Monday, May 9, 2011

Musician on Goal-Setting

I'm currently teaching four classes for junior high/high school students. One is a class on leadership. As a part of the weekly lesson, I interview a leader and share his or her insight with the group.

This strategy came out of a very short preparation window: I didn't have a lot of time to read and research using traditional methods, but I do know some amazing people. I chased a couple of them around for an hour or two. I learned more from that conversation than I could've learned from reading an entire book. The students seemed to enjoy the real-world connection, so I've kept this interview portion of class as a weekly thing.

I've discovered that a couple of these students are musicians. They are thinking about their future; they're dreaming big. To give them some perspective on the music industry, I asked Asa Lane, all-around cool cat and drummer for the Jason Eaton Band, to be my first formal, in-writing, interviewee for my class. I've known Asa for a while, and have always been impressed by his intensity and discipline.

When asked to help my students, Asa said yes. I liked his answers so much that I wanted to publish them. He kindly agreed.

How have you approached your musical career?
Asa: I've approached it with the positive attitude that I will absolutely be making my livelyhood making and performing music. You must have that in your head no matter what "seems" "normal". Forget the traditions, the family job, the army, the desk job, etc. If you were born to play music, you must give it your best effort with the reinforcement that you WILL be successful in it. Many other things go into that though besides thinking it (practice, connections, etc.)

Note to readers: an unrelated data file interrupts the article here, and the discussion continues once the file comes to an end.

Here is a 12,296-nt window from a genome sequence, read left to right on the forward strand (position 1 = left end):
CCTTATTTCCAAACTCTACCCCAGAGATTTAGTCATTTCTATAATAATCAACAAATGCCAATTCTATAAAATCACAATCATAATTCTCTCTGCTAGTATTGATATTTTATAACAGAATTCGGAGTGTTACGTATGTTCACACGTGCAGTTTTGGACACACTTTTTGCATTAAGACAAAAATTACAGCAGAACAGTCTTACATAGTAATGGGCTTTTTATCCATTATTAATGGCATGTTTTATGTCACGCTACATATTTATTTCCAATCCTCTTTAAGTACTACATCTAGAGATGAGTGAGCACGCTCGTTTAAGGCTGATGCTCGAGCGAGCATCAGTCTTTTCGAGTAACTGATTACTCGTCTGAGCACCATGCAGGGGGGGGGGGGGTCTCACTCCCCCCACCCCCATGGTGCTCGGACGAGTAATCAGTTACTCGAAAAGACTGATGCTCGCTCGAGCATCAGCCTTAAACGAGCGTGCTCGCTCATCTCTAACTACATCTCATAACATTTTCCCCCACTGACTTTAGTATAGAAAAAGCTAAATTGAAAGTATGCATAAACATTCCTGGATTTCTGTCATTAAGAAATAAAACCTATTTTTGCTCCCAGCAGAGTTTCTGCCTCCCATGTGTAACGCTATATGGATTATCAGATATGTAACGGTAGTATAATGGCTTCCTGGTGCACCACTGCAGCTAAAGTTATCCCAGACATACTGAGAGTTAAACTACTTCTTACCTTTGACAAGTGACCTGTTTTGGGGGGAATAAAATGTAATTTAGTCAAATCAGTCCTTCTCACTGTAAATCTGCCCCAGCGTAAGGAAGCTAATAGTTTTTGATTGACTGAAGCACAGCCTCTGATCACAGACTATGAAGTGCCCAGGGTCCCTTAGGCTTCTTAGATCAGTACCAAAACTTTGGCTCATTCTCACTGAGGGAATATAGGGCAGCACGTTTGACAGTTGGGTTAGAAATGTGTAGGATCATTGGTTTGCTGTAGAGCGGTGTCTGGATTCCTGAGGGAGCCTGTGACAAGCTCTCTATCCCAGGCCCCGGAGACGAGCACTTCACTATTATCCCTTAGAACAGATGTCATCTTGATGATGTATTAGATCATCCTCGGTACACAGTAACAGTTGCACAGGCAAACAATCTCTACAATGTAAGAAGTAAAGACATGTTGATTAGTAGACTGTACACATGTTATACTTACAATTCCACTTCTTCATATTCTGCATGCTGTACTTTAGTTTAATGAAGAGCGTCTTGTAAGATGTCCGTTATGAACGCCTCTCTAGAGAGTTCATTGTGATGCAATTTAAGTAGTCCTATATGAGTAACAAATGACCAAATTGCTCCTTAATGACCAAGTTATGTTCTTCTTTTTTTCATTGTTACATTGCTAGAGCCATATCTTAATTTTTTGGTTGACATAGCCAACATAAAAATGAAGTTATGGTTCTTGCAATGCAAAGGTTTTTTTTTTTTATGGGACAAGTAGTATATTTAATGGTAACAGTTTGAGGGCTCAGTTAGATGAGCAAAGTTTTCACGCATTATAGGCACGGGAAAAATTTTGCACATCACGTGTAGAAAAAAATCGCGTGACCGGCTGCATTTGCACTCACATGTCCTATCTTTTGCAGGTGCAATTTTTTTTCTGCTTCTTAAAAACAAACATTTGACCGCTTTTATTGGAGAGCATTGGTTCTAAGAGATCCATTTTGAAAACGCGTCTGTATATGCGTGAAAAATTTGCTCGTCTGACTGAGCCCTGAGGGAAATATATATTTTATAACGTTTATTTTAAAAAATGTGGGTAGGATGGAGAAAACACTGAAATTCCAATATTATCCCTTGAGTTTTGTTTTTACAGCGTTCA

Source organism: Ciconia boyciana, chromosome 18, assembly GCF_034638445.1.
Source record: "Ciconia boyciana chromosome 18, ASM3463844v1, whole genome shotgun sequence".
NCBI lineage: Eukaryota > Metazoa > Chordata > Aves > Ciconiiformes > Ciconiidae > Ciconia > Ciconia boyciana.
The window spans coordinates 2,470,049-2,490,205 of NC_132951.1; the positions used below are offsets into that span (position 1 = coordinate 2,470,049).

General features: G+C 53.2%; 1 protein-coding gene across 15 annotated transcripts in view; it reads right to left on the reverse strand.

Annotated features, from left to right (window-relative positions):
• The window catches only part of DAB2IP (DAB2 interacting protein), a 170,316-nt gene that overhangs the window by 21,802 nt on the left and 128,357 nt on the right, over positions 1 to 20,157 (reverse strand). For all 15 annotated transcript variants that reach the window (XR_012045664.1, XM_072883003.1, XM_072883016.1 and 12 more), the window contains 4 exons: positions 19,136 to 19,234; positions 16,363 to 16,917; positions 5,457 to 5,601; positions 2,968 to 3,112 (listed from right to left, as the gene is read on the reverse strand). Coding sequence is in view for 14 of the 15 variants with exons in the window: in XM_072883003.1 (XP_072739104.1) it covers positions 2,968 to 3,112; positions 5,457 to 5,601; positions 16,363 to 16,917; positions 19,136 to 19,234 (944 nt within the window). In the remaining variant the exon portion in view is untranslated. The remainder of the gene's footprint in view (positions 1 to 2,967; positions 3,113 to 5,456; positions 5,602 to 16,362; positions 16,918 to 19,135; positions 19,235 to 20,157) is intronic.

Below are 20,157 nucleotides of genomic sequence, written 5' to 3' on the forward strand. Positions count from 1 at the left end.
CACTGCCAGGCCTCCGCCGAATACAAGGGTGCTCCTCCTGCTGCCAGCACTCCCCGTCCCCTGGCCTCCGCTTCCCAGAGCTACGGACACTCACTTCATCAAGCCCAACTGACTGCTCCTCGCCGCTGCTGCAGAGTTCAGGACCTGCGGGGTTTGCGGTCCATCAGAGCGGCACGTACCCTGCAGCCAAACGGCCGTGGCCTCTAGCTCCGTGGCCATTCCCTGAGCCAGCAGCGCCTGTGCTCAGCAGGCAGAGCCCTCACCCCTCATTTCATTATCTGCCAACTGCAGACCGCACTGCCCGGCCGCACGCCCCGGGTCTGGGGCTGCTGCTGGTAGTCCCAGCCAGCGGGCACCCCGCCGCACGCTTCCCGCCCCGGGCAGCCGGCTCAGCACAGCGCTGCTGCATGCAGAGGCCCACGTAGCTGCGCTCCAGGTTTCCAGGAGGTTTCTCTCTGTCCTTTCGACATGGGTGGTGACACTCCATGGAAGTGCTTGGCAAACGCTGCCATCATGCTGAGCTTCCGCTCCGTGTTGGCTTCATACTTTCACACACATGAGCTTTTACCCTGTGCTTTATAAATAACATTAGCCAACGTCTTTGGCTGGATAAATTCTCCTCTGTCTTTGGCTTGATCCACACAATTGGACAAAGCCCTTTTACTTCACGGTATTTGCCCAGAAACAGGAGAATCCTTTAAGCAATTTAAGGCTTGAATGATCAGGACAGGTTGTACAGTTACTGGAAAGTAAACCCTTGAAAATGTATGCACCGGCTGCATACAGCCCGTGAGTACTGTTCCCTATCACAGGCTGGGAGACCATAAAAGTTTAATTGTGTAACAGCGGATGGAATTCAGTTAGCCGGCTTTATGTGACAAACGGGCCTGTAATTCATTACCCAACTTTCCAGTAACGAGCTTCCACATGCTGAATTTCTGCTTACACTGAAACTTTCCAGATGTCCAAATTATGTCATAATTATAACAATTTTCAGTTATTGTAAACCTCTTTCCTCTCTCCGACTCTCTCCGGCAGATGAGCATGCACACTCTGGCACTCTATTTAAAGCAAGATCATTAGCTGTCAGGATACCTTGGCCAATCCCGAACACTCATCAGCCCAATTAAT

Describe your training in music.
Asa: My "official" training included my last 2 years of marching/concert/jazz band in high school. I started playing drums when I was 11, and have had 2 unofficial drum lessons from insane pros in my life totaling about 45 minutes worth of lesson time. I still use things learned from them to this day, and will continue to use and teach them!

What kind of schedule do you follow for personal growth? How disciplined do you have to be? 
Asa: PRACTICE. PRACTICE. PRACTICE. Seriously, practice as often and as hard as possible. If it's not music then STUDY or TRAIN or whatever it is you have to do to set yourself far above the rest. Great lawyers wouldn't cut making the OJ trial, the exceptional lawyers who have true passion for their art do. You can accomplish this by finding out what the status quo is, and then multiplying that by 10, 100, or 1000. It's up to you. An exceptional drummer once stated that it's better to practice 20 minutes a day, rather than 4 hours once a week. It'll keep you fluid in both physical and mental memory with what you're rehearsing/building upon. Remember that in all things.
You have to be as disciplined as far as you want to take your career. Pushing yourself far beyond your comfort level is key, as well as knowing the profession like the back of your hand.